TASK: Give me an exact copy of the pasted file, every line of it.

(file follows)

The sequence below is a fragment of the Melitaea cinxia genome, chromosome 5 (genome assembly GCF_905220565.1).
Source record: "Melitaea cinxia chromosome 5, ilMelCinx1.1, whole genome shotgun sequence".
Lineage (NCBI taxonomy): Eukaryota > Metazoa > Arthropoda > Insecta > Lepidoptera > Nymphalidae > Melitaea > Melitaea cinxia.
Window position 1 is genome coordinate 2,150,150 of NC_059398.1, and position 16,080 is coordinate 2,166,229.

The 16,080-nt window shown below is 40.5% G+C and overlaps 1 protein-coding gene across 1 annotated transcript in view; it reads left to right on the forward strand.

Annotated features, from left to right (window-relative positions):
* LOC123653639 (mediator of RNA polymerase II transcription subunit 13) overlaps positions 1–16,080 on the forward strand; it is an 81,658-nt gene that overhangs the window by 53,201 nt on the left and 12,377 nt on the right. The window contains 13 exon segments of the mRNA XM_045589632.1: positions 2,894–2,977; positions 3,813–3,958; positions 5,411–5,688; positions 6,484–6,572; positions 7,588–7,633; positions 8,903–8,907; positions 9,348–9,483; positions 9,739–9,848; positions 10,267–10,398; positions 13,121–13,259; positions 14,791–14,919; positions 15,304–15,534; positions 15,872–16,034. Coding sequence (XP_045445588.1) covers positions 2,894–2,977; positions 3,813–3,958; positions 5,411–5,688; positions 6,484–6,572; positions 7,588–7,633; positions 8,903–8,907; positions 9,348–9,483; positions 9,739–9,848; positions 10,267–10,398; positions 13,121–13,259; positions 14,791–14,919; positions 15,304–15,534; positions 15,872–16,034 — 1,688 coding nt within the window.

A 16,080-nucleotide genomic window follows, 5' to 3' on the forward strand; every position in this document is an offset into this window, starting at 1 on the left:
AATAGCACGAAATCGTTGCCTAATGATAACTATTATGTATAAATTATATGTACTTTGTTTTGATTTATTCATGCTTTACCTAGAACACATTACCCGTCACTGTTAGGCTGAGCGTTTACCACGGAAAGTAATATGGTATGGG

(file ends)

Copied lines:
The sequence below is a fragment of the Melitaea cinxia genome, chromosome 5 (genome assembly GCF_905220565.1).
Source record: "Melitaea cinxia chromosome 5, ilMelCinx1.1, whole genome shotgun sequence".
Lineage (NCBI taxonomy): Eukaryota > Metazoa > Arthropoda > Insecta > Lepidoptera > Nymphalidae > Melitaea > Melitaea cinxia.
Window position 1 is genome coordinate 2,150,150 of NC_059398.1, and position 16,080 is coordinate 2,166,229.

The 16,080-nt window shown below is 40.5% G+C and overlaps 1 protein-coding gene across 1 annotated transcript in view; it reads left to right on the forward strand.

Annotated features, from left to right (window-relative positions):
* LOC123653639 (mediator of RNA polymerase II transcription subunit 13) overlaps positions 1–16,080 on the forward strand; it is an 81,658-nt gene that overhangs the window by 53,201 nt on the left and 12,377 nt on the right. The window contains 13 exon segments of the mRNA XM_045589632.1: positions 2,894–2,977; positions 3,813–3,958; positions 5,411–5,688; positions 6,484–6,572; positions 7,588–7,633; positions 8,903–8,907; positions 9,348–9,483; positions 9,739–9,848; positions 10,267–10,398; positions 13,121–13,259; positions 14,791–14,919; positions 15,304–15,534; positions 15,872–16,034. Coding sequence (XP_045445588.1) covers positions 2,894–2,977; positions 3,813–3,958; positions 5,411–5,688; positions 6,484–6,572; positions 7,588–7,633; positions 8,903–8,907; positions 9,348–9,483; positions 9,739–9,848; positions 10,267–10,398; positions 13,121–13,259; positions 14,791–14,919; positions 15,304–15,534; positions 15,872–16,034 — 1,688 coding nt within the window.

A 16,080-nucleotide genomic window follows, 5' to 3' on the forward strand; every position in this document is an offset into this window, starting at 1 on the left:
AATAGCACGAAATCGTTGCCTAATGATAACTATTATGTATAAATTATATGTACTTTGTTTTGATTTATTCATGCTTTACCTAGAACACATTACCCGTCACTGTTAGGCTGAGCGTTTACCACGGAAAGTAATATGGTATGGG